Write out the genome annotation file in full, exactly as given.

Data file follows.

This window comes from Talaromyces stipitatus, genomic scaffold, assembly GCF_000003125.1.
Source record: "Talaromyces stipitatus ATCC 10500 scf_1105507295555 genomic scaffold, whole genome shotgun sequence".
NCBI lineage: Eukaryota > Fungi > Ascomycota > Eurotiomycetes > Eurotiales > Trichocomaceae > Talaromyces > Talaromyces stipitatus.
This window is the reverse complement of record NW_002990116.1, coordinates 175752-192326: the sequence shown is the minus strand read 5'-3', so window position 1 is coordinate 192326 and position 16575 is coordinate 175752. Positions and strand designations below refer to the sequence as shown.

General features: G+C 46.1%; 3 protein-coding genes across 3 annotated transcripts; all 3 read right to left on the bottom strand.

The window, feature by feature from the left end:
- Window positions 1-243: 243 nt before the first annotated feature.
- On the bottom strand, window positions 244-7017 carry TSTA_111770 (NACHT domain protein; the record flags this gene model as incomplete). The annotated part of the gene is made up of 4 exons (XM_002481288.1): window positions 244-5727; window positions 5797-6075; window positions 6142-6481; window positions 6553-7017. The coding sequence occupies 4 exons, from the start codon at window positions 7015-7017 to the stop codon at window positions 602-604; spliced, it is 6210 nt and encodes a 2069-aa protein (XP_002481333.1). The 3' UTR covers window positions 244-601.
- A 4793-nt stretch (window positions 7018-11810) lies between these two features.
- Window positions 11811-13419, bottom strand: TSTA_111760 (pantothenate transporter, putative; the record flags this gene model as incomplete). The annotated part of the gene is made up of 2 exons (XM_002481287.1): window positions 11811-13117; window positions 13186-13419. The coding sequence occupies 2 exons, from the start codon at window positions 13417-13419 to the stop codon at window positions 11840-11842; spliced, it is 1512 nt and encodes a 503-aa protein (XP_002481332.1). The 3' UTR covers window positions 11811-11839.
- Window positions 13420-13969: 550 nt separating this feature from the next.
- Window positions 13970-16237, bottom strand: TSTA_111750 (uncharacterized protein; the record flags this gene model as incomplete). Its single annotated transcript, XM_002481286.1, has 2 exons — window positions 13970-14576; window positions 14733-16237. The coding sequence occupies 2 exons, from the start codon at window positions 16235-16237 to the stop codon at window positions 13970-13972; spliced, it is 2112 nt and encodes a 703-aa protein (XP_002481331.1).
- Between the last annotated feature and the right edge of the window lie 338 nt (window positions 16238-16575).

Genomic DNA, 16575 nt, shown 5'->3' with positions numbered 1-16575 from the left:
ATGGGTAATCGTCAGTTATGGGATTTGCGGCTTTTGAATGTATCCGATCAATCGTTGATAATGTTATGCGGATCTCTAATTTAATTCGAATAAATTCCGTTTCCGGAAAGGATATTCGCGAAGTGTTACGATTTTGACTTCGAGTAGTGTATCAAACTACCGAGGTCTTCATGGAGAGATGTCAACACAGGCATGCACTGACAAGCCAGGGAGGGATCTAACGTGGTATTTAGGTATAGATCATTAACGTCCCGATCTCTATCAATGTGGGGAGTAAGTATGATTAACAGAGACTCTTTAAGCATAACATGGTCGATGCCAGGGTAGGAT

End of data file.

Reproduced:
This window comes from Talaromyces stipitatus, genomic scaffold, assembly GCF_000003125.1.
Source record: "Talaromyces stipitatus ATCC 10500 scf_1105507295555 genomic scaffold, whole genome shotgun sequence".
NCBI lineage: Eukaryota > Fungi > Ascomycota > Eurotiomycetes > Eurotiales > Trichocomaceae > Talaromyces > Talaromyces stipitatus.
This window is the reverse complement of record NW_002990116.1, coordinates 175752-192326: the sequence shown is the minus strand read 5'-3', so window position 1 is coordinate 192326 and position 16575 is coordinate 175752. Positions and strand designations below refer to the sequence as shown.

General features: G+C 46.1%; 3 protein-coding genes across 3 annotated transcripts; all 3 read right to left on the bottom strand.

The window, feature by feature from the left end:
- Window positions 1-243: 243 nt before the first annotated feature.
- On the bottom strand, window positions 244-7017 carry TSTA_111770 (NACHT domain protein; the record flags this gene model as incomplete). The annotated part of the gene is made up of 4 exons (XM_002481288.1): window positions 244-5727; window positions 5797-6075; window positions 6142-6481; window positions 6553-7017. The coding sequence occupies 4 exons, from the start codon at window positions 7015-7017 to the stop codon at window positions 602-604; spliced, it is 6210 nt and encodes a 2069-aa protein (XP_002481333.1). The 3' UTR covers window positions 244-601.
- A 4793-nt stretch (window positions 7018-11810) lies between these two features.
- Window positions 11811-13419, bottom strand: TSTA_111760 (pantothenate transporter, putative; the record flags this gene model as incomplete). The annotated part of the gene is made up of 2 exons (XM_002481287.1): window positions 11811-13117; window positions 13186-13419. The coding sequence occupies 2 exons, from the start codon at window positions 13417-13419 to the stop codon at window positions 11840-11842; spliced, it is 1512 nt and encodes a 503-aa protein (XP_002481332.1). The 3' UTR covers window positions 11811-11839.
- Window positions 13420-13969: 550 nt separating this feature from the next.
- Window positions 13970-16237, bottom strand: TSTA_111750 (uncharacterized protein; the record flags this gene model as incomplete). Its single annotated transcript, XM_002481286.1, has 2 exons — window positions 13970-14576; window positions 14733-16237. The coding sequence occupies 2 exons, from the start codon at window positions 16235-16237 to the stop codon at window positions 13970-13972; spliced, it is 2112 nt and encodes a 703-aa protein (XP_002481331.1).
- Between the last annotated feature and the right edge of the window lie 338 nt (window positions 16238-16575).

Genomic DNA, 16575 nt, shown 5'->3' with positions numbered 1-16575 from the left:
ATGGGTAATCGTCAGTTATGGGATTTGCGGCTTTTGAATGTATCCGATCAATCGTTGATAATGTTATGCGGATCTCTAATTTAATTCGAATAAATTCCGTTTCCGGAAAGGATATTCGCGAAGTGTTACGATTTTGACTTCGAGTAGTGTATCAAACTACCGAGGTCTTCATGGAGAGATGTCAACACAGGCATGCACTGACAAGCCAGGGAGGGATCTAACGTGGTATTTAGGTATAGATCATTAACGTCCCGATCTCTATCAATGTGGGGAGTAAGTATGATTAACAGAGACTCTTTAAGCATAACATGGTCGATGCCAGGGTAGGAT